Thursday 23 February 2012

Meatloaf songwriter Jim Steinman to receive Fame honour...

Record producer Jim Steinman, who has written songs for Meatloaf and Bonnie Tyler, is to be inducted into the Songwriters Hall of Fame.

He is best known for the hit songs I'd Do Anything For Love (But I Won't Do That) and Total Eclipse Of The Heart.

In 1997 he received the album of the year Grammy award for producing Celine Dion's record Falling Into You.

The 64-year-old will receive his accolade at a ceremony in New York on 14 June.

Gordon Lightfoot, Bob Seger, Don Schlitz, Harvey Schmidt and Tom Jones - not to be confused with the Welsh singer - will be honoured at the same event.

Chairman of the event, Jimmy Webb, said each inductee has created a "unique range of extraordinary contributions, a body of work that has resonated with audiences around the world, and greatly enriched our global culture".

Established in 1969, the Songwriters Hall of Fame celebrates composers and lyricists and has more than 300 inductees.

Lightfoot is largely credited with helping to define the folk-pop sound of the 1960s and 1970s.

His song credits include Early Morning Rain, Canadian Railroad Trilogy and Sundown and he has worked with some of the biggest names in the industry such as Bob Dylan and Elvis Presley.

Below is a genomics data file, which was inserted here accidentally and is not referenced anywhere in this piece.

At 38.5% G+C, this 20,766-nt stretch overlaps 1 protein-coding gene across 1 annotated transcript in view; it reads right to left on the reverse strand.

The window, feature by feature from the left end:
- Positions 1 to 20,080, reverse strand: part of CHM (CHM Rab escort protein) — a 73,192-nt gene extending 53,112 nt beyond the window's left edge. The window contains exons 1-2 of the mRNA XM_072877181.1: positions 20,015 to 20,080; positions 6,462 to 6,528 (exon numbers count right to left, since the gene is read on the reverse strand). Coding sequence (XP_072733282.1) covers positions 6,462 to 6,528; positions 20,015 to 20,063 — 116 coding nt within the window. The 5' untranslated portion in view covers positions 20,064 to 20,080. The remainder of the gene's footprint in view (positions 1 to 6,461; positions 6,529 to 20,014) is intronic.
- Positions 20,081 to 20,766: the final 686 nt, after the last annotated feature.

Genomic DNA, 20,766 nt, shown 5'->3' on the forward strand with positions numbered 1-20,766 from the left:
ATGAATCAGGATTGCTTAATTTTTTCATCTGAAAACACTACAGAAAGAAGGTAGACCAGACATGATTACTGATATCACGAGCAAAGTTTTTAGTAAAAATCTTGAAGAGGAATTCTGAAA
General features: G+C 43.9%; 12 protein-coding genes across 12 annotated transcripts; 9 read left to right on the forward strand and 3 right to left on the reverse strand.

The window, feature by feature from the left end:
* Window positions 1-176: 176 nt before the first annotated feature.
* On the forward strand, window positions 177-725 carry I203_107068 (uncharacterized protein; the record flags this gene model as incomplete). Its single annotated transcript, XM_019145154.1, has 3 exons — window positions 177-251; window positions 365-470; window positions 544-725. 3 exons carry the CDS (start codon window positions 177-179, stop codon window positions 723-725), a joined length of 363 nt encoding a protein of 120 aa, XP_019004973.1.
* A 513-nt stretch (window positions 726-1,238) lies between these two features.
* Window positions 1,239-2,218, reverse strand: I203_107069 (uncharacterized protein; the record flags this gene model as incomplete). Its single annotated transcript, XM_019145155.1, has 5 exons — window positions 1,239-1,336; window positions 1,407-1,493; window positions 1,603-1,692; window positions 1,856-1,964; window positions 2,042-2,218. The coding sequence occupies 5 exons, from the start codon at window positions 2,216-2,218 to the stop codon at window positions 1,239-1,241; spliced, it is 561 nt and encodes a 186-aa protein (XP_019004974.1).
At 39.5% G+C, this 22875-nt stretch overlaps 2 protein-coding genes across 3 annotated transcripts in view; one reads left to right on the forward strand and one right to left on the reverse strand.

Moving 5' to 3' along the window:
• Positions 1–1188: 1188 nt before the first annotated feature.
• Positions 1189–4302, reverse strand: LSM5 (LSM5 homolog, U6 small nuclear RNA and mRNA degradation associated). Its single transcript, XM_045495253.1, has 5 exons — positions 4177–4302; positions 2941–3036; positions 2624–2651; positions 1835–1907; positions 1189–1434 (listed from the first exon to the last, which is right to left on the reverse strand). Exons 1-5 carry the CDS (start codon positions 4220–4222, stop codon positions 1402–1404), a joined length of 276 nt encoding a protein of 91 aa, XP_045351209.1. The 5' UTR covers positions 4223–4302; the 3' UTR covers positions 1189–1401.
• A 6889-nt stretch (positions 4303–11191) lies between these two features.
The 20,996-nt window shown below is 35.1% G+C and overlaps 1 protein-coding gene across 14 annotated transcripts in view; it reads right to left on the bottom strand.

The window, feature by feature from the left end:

Schlitz achieved award success with his first recorded song The Gambler, which was sung by Kenny Rogers.

In 1978 it was named country song of the year at the Grammys.

Since then he has gone from strength to strength, with a songbook that includes 24 number one hits.

As well as his songwriting credits, songwriter Seger has also achieved success with his Silver Bullet Band, who have sold more than 51 million records worldwide.

In 1981 he won a Grammy for his song Against The Wind in the best rock performance by a group or duo category.

Composer Schmidt and lyricist Jones are best known for penning the longest running musical in history, The Fantasticks.

The most well-known song from the show, Try To Remember, has been recorded by hundreds of artists over the decades, including Barbra Streisand and Placido Domingo.

Source: BBC

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